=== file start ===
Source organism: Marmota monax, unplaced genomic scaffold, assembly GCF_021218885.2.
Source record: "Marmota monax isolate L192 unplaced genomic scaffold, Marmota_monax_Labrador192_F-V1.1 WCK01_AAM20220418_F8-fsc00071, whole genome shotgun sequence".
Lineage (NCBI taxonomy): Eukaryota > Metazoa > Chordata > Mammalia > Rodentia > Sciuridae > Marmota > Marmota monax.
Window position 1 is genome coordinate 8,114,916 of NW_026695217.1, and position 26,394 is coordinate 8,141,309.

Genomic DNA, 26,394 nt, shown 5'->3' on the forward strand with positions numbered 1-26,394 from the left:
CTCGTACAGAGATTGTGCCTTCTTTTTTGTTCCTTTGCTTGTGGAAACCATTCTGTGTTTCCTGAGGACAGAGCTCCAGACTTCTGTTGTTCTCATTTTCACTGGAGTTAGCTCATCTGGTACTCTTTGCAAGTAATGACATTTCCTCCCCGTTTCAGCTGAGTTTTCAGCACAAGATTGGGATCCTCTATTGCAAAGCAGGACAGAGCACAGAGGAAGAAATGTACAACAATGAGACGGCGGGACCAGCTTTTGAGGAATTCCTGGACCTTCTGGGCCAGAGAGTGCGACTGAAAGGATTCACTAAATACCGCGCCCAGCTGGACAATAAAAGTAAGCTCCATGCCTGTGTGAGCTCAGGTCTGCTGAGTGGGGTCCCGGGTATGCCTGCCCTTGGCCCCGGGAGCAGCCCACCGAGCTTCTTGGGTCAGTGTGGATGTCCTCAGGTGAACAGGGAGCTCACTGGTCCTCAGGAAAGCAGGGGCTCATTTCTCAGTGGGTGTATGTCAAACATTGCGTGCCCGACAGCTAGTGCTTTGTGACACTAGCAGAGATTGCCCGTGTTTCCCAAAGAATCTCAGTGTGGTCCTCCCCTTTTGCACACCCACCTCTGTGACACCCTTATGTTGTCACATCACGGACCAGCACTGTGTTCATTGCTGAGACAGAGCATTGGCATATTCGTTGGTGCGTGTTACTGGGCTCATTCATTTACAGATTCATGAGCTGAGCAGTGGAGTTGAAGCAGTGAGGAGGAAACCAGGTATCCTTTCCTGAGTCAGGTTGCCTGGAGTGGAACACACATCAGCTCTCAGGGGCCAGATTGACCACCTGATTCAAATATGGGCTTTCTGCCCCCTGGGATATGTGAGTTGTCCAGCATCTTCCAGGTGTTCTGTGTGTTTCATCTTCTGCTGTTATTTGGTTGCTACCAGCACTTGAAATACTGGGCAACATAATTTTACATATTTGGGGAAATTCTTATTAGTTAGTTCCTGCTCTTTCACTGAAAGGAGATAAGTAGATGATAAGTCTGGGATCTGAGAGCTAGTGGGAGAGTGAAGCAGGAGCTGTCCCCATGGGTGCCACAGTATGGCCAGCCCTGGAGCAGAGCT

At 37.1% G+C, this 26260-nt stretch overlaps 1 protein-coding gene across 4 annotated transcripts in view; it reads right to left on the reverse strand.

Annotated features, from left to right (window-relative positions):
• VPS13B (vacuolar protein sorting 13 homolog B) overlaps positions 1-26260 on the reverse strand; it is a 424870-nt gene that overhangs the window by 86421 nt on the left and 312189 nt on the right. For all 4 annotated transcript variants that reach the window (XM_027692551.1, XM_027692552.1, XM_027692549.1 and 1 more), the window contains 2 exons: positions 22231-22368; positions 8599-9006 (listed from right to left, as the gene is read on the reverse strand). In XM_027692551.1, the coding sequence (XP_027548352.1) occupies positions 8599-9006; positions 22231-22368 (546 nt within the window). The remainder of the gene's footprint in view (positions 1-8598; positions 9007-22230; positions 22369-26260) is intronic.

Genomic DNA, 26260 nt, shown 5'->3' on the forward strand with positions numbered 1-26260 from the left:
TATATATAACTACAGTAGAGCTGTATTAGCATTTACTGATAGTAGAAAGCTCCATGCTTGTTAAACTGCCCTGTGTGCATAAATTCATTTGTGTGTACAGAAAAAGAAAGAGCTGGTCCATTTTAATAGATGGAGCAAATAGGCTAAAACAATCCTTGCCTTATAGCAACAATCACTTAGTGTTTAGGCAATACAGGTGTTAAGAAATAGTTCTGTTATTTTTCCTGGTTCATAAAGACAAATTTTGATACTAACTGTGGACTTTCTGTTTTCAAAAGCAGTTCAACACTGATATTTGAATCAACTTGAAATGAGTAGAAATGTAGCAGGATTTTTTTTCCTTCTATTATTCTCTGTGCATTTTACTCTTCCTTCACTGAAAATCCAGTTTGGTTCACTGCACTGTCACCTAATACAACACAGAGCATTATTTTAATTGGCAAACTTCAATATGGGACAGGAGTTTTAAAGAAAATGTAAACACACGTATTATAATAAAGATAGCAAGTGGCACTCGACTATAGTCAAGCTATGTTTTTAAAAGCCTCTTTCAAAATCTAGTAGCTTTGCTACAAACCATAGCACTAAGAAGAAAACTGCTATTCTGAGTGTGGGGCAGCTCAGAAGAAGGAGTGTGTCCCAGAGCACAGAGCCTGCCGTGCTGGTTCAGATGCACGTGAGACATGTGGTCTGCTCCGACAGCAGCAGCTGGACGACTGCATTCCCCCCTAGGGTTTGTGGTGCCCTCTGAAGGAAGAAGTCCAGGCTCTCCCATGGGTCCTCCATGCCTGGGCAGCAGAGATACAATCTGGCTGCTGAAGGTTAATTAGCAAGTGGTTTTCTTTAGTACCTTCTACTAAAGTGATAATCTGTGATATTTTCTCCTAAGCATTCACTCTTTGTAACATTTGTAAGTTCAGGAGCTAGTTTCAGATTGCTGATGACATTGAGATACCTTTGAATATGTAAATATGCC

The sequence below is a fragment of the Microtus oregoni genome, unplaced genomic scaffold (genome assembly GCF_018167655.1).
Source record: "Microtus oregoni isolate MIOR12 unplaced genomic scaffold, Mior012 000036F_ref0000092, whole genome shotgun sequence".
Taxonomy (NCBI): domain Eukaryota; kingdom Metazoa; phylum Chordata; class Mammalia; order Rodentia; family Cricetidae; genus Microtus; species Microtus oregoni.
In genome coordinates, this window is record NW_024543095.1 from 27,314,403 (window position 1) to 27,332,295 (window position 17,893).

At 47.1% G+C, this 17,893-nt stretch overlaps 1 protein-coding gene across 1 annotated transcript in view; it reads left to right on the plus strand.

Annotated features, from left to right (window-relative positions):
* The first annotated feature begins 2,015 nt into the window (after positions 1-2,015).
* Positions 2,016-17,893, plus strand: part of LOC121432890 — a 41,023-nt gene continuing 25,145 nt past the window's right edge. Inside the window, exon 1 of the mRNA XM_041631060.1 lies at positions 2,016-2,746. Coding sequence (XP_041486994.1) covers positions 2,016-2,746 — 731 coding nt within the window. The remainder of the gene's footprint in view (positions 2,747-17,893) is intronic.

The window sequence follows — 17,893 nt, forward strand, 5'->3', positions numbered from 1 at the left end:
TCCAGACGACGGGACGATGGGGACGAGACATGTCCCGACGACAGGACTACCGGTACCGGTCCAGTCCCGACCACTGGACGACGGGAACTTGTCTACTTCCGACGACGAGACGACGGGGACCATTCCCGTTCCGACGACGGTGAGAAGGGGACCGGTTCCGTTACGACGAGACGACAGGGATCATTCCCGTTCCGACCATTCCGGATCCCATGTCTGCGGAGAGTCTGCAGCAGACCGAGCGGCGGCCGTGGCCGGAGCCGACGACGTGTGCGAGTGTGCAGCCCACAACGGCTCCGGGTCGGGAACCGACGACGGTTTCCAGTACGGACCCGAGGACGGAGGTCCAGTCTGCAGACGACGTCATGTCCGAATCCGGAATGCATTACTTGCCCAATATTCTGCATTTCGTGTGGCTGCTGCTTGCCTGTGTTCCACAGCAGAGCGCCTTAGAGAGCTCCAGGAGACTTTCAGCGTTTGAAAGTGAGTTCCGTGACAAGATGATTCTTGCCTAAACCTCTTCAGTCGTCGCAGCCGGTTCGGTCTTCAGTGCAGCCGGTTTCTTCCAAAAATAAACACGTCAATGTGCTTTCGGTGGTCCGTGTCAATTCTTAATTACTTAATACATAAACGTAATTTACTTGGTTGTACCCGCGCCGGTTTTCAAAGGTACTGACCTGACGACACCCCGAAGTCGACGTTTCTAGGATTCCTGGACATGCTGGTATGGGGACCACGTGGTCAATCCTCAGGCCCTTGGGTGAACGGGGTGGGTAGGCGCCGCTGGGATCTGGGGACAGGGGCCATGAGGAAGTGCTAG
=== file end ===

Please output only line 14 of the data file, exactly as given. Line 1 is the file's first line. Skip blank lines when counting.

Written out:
Taxonomy (NCBI): domain Eukaryota; kingdom Metazoa; phylum Chordata; class Mammalia; order Rodentia; family Cricetidae; genus Microtus; species Microtus oregoni.